Israel-haters have a large toolbox of brainwashing and persuasion techniques to convince the world of what are effectively lies.
One that we have seen a lot in recent days is how they refer to the death of Al Jazeera journalist Shireen Abu Akleh. It is a variant of a sales technique called “thinking past the sale.”
“Thinking past the sale” is a persuasion tool where you get someone to think about what happens after they’ve made a decision or action. By doing so, you increase the odds that person actually makes that decision or takes that action.
There’s mounds of research showing that thinking about something increases the chances it happens. For example, there’s the Pygmalion Effect, where positive expectations empirically lead to positive performance. Similarly, there’s the Golem Effect, where negative expectations lead to poorer performance.
In everyday life, you hear people talk about these effects with phrases like “self-fulfilling prophecies” or “I thought it into reality”.
Thinking past the sale works because:
- The more you think about an idea, the stronger the neural pathways to that idea become in your brain (like in the Tetris Effect). The neural path of least resistance in your brain leads to that idea, and because your brain is lazy, you end up thinking about it more.
- By thinking about the idea more, you’re more likely to see opportunities to make it a reality. And thanks to the representativeness heuristic, you will think it’s more likely to happen the more you think about it.
- You also will consider the idea more significant, because you think things are more important than they actually are while you’re thinking about them.
- On top of this, your focus on an idea makes you functionally blind to alternatives; this is called inattentional blindness. By thinking past the sale, your brain will ignore alternatives.
Getting someone to think about an outcome makes that outcome more probable.
All of this increases the odds that thinking past the sale becomes a self-fulfilling prophecy. Importantly, these mechanisms affect you whether you’re aware of them working or not.
The more potent the “sale”, the more likely its effects will be. And one of the most potent ways to get someone to think past the sale is by using visualizations.
You can do this by using images that force the person to see the outcome you want. But you can also do this by describing, in words, what the outcome will look like.
The “sale,” so to speak, is the idea that Abu Akleh was deliberately targeted by Israel last Wednesday– assassinated in order to silence her because her reporting was critical of Israel.
The idea is absurd. Murdering a journalist is the worst way to distract people from what the journalist says. It gets massive amounts of bad publicity. Also, the idea that in the middle of a firefight with heavily armed terrorists in Jenin, Israeli forces decide that this is a great time to kill a prominent journalist is ridiculous.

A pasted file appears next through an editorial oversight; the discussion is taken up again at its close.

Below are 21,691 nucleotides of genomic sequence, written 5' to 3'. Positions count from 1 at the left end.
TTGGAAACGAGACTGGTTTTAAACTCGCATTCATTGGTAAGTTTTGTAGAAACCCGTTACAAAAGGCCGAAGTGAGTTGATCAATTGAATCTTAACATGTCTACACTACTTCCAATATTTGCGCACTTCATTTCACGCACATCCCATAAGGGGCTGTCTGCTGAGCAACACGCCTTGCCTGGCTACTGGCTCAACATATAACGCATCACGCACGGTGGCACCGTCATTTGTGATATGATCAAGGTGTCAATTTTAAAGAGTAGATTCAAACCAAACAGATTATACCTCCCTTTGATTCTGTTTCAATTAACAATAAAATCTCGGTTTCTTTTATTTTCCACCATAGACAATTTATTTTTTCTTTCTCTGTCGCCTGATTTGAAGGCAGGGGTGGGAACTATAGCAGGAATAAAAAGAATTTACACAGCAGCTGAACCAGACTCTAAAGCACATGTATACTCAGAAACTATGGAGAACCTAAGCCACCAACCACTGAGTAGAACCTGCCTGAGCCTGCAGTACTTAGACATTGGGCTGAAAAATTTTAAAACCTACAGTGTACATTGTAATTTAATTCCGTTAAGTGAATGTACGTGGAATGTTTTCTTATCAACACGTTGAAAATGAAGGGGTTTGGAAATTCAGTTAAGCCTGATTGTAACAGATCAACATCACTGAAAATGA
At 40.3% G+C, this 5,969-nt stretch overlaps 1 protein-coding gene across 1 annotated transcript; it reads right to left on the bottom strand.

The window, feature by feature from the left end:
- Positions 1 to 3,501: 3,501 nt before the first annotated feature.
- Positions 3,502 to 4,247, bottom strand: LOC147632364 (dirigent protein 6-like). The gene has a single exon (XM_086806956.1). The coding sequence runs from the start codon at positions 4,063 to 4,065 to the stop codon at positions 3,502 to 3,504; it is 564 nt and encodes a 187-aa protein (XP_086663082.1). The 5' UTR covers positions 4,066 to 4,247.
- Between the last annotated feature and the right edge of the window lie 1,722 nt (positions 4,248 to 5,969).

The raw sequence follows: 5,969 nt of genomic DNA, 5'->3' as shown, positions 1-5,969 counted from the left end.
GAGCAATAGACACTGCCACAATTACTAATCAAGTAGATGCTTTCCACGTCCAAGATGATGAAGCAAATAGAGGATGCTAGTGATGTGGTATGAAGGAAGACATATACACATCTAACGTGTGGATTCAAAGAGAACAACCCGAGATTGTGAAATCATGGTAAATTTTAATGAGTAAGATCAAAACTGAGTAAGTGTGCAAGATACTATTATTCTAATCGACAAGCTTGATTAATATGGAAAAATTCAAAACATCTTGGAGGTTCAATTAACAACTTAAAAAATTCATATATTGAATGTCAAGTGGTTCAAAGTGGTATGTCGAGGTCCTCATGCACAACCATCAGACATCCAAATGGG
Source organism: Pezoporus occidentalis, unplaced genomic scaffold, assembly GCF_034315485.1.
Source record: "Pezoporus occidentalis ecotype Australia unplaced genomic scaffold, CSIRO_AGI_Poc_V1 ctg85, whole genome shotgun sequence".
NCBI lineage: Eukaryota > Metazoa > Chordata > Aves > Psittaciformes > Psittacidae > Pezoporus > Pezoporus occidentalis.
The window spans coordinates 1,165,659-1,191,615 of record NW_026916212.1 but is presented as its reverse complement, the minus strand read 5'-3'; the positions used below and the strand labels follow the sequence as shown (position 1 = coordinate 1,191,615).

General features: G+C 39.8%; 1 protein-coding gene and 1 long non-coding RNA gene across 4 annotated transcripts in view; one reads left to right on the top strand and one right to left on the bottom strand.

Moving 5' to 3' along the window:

But immediately after Abu Akleh’s death, the narrative from Al Jazeera and other Israel haters was that her murder wasn’t merely a fact – it was a given. They didn’t say, “Israel murdered her.” They said, “The world needs to punish Israel for murdering her.” They would say, “I am so upset that Israel murdered her.” Or that this was part of a pattern, as Columbia professor Rashid Khalidi said, "Palestinian journalists have been systematically targeted. It's really important to Israel that nobody see what's going on in the occupied territories."
This is all making the listeners are readers think past the sale – they think that Israel murdered Abu Akleh as a given, that it is a fact known by everyone, and now they should react to this information – to be angry or sad or upset at this fake murder.
It is a deliberate lie. There is no pattern of Israel murdering journalists, and Khalidi knows it. According to the Committee to Protect Journalists, 19 journalists have been killed in the Palestinian territories since 1992 with a known motive, and only one was deliberately murdered – by Palestinians.
This is a form of brainwashing that, as the description above notes, is highly effective. And in this version of the trick, the inattentional blindness is a huge factor – because by making people think and visualize Israel deliberately murdering her, it restricts people’s brains from thinking about alternative theories of what actually happened – whether it was an accidental shooting from Israel or one from the Jenin terrorists who were shooting constantly.
A variant of inattentional blindness that we see often is the use of a photo taken in Syria or elsewhere of a crying child in front of ruins, with a false caption saying that this was an orphan in Gaza. Once one’s brain makes that connection, that is now the most likely path one’s thoughts will continue to go on in the future, and when the technique is used repeatedly, it strengthens the ties in one’s mind between Israel and deliberate murder of innocents.
This is how propaganda works, and it is insidious because even if you know you are being manipulated, you are still picturing what they are saying – you can’t help it – and it tunes your brain to believe that this is how the IDF does things, even when you know it is not true.